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How Miss Universe Demi-Leigh Nel-Peters Recovered After Her Robbery Attack

It's possible.
How Miss Universe Demi-Leigh Nel-Peters Recovered After Her Robbery Attack
IMAGE Isha Valles
It's possible.

Had things turned the other way, Miss Universe Demi-Leigh Nel-Peters wouldn't be wearing today the iconic Mikimoto crown—a crown which she reveals to be her favorite as it's adorned with her birth stone. Just days after bringing home the Miss South Africa title, Demi was robbed at gunpoint and was nearly kidnapped by three men in the city capital. 

Fortunately, the 22-year-old knew how to defend herself, and was able to escape unscathed. Surviving the incident led her to begin her advocacy. She shares in an interview,  “I wouldn’t call [my advocacy] just self-defense. It’s really more about empowering women with skills and knowledge on how to handle difficult situations. It goes so much deeper than just self-defense. I hope to use the Miss Universe pageantry to elevate that cause."

IMAGE Isha Valles

Demi adds, “I know that this is a problem not just in South Africa but all over the world. And that is exactly why I am so passionate about my campaign that I started. If there’s one thing that I can share with you, after the experience that I’ve gone through—my carjack or hi-jack, however you might know it as—is to just to never allow yourself to be a victim. To never allow yourself to be a prisoner of fear because if you’re going to do that, you’ll live your whole life in fear."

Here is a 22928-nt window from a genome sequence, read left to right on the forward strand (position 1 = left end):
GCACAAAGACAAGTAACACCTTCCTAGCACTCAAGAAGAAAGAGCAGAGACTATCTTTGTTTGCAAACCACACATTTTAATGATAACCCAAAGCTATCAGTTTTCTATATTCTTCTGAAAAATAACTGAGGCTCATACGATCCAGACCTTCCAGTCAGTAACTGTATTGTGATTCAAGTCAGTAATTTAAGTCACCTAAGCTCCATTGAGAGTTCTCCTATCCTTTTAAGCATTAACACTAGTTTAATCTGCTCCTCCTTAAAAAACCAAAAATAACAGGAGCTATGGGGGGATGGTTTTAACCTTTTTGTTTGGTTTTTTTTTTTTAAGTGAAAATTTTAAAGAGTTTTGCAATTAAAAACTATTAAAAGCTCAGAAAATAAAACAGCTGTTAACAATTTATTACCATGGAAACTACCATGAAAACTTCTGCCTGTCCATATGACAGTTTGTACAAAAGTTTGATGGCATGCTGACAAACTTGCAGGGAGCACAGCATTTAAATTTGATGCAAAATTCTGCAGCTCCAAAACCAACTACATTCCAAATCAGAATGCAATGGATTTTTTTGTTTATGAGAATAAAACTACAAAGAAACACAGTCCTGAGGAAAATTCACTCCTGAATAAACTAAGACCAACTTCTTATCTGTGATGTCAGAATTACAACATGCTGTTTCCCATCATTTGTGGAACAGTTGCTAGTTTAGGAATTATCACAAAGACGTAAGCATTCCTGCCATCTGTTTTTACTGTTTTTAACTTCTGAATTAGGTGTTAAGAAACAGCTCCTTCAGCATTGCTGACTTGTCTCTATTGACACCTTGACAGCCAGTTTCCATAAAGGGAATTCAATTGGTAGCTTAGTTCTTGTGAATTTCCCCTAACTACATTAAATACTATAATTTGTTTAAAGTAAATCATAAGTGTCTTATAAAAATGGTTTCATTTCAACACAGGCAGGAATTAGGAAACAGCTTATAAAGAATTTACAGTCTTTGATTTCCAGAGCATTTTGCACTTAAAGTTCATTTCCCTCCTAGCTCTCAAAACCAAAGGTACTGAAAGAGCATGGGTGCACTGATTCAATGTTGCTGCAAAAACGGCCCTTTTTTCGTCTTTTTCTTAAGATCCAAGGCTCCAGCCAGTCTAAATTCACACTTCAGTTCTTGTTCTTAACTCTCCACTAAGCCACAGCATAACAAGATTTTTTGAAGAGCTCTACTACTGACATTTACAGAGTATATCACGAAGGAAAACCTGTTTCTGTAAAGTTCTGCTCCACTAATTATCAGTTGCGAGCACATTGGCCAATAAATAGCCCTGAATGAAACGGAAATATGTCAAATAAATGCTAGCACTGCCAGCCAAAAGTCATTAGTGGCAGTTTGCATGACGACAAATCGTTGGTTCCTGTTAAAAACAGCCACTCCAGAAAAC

She goes on, sharing two concrete ways to help overcome such a traumatic encounter. "Go to therapy, it really helps. Don’t be too proud to go to therapy. There are so many people out there [who] want to help you and if we, as women, stand together and take turns in saying “I’m here for you; I can walk this road with you,” that is what makes us Unbreakable.”

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And it seems that winning the Miss Universe title this year paves way for Demi to voice out her advocacy and at the same time, debunk the myth that beauty pageants send the wrong message to women. She is determined to demonstrate that "Educated women—by educated I don’t just mean with books, but women with experience—are knowledgeable and we are powerful so we don’t have to be just beautiful or smart anymore. We can be both. I think that’s the magic of the generation I’m growing up in,” she explains.

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